It’s at times like these that I really wish I kept a reading journal or at least a list of what I read. It would make naming my “best” books of the decade much easier. Like Danielle, over at Mom’s the Word, we spent a big part of the last 10 years changing diapers, operating on 4.7 hours of sleep and stumbling through those early days of parenthood.
Although 2003 through 2007 is a blur, I managed to clear some of the cobwebs clinging to my long-term memory and pull together a list of my favorite reads. Remember, these weren’t necessarily written this decade, but they are books that held meaning to me for one reason or another.
In no particular order …
“Midnight in the Garden of Good and Evil,” by John Berendt – This book, which reads like a novel, changed my ideas about nonfiction writing and taught me a lot about how to not only convey the facts, but also tell a story. You can actually tour the Mercer House, the central location of the story, in Savannah, Georgia, now, and you can buy replicas of the bird girl statue that’s featured on the book’s cover all over town. *Note to my dear husband heading to Savannah soon: One day I’d really like the small bird girl.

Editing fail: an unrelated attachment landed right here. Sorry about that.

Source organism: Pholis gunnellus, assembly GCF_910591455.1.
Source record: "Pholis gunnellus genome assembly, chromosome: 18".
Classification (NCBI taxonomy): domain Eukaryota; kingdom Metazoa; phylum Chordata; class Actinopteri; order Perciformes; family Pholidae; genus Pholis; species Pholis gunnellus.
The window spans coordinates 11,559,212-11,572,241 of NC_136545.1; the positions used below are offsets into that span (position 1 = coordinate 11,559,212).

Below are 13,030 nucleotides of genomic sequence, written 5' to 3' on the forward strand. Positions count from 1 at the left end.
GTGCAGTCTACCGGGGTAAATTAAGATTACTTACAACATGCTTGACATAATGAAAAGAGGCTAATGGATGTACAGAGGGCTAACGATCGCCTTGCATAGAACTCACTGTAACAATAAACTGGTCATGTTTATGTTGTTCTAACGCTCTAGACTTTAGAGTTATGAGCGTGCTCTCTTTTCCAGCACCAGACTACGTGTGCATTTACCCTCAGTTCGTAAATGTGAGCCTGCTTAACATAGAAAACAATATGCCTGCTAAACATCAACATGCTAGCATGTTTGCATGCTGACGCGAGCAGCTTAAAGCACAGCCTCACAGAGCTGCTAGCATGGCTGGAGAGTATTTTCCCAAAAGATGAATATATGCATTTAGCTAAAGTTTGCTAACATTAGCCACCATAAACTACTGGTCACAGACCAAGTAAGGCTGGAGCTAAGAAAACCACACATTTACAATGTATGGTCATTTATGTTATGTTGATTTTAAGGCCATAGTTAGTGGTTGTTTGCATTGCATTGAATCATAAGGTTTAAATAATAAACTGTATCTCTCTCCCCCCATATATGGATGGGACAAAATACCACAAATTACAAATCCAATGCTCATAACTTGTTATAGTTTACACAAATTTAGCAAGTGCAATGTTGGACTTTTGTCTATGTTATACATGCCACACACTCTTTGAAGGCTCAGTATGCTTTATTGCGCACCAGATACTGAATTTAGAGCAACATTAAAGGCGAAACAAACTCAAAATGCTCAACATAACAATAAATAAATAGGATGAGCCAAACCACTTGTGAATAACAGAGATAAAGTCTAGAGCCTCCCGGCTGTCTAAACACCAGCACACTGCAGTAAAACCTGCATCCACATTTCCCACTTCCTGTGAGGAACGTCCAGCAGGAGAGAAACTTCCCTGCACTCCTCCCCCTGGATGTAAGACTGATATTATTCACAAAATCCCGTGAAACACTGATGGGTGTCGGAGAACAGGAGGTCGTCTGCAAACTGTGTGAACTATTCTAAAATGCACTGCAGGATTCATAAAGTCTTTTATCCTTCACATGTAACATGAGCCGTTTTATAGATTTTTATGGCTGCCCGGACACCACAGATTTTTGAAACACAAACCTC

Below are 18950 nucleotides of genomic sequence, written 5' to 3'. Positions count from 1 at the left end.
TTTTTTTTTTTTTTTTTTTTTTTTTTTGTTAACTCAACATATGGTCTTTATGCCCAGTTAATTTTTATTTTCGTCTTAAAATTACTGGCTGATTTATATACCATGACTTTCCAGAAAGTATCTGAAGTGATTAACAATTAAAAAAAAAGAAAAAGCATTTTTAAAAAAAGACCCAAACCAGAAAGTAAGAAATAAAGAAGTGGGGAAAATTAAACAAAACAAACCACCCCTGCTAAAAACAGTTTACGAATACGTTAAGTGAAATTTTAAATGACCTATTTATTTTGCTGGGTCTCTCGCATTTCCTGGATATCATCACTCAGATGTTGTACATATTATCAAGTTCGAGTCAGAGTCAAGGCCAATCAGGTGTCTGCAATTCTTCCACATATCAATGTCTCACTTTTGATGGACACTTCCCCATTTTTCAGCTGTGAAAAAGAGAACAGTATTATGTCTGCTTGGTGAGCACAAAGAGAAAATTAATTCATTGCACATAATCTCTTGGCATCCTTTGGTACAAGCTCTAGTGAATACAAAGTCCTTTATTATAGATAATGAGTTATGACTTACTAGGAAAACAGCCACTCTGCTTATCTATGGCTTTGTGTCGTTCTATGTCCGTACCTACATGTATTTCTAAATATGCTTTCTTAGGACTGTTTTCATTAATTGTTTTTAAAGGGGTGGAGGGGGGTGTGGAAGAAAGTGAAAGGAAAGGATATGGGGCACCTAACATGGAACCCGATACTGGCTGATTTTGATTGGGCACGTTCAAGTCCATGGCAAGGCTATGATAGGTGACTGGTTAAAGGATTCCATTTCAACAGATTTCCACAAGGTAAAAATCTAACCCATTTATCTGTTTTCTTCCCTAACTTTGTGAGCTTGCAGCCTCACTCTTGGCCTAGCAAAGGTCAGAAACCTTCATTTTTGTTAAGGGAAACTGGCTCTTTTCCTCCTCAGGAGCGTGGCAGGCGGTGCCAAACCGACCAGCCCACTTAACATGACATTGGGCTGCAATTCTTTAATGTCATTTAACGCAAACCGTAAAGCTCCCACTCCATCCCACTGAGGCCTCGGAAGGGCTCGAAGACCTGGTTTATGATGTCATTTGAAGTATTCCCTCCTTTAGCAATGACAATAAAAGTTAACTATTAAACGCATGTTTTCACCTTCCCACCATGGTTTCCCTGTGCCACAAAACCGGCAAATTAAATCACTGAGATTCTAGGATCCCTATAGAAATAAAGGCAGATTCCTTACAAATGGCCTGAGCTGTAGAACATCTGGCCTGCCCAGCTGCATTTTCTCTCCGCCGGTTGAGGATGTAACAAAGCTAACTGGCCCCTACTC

“Angle of Repose,” by Wallace Stegner – It’s the 1972 Pulitzer prizewinner, and the first book that my husband and I both read together and discussed.
“The Kite Runner,” by Khaled Hosseini – Although upsetting and unsettling, this book taught me so much about Afghanistan’s history and culture.
“Calm my Anxious Heart,” by Linda Dillow – Okay, you laugh, but the words on every page seemed to be written just for me. I have recommended it to several people, some of whom continue to refer to it when situations become too overwhelming or stressful.
“Same Kind of Different as Me,” by Ron Hall and Denver Moore – This book moved me to tears and not sappy, love-story tears. It made me reconsider how I approach everyday life and think about what a different world it would be if we all gave help without hesitation or question and assumed the best of others.
“Where the Red Fern Grows,” by Wilson Rawls – This was the first chapter book we read as a family. It was a childhood favorite of mine and my husband’s, so it was a delight to share this classic with our little ones, even if I did do a little spontaneous censoring when the kid falls on the ax. That scene was a little more horrific than I remembered.
“Just in Case You Ever Wonder,” by Max Lucado – This is a gem that every parent should read to their children – another tear-jerker for me. (I promise that all of my books aren’t tear-stained.) It tells your child how they are a unique and wonderful creation of God and how you will always be there for them, even when it seems everyone else is against them. Just in case they ever wonder.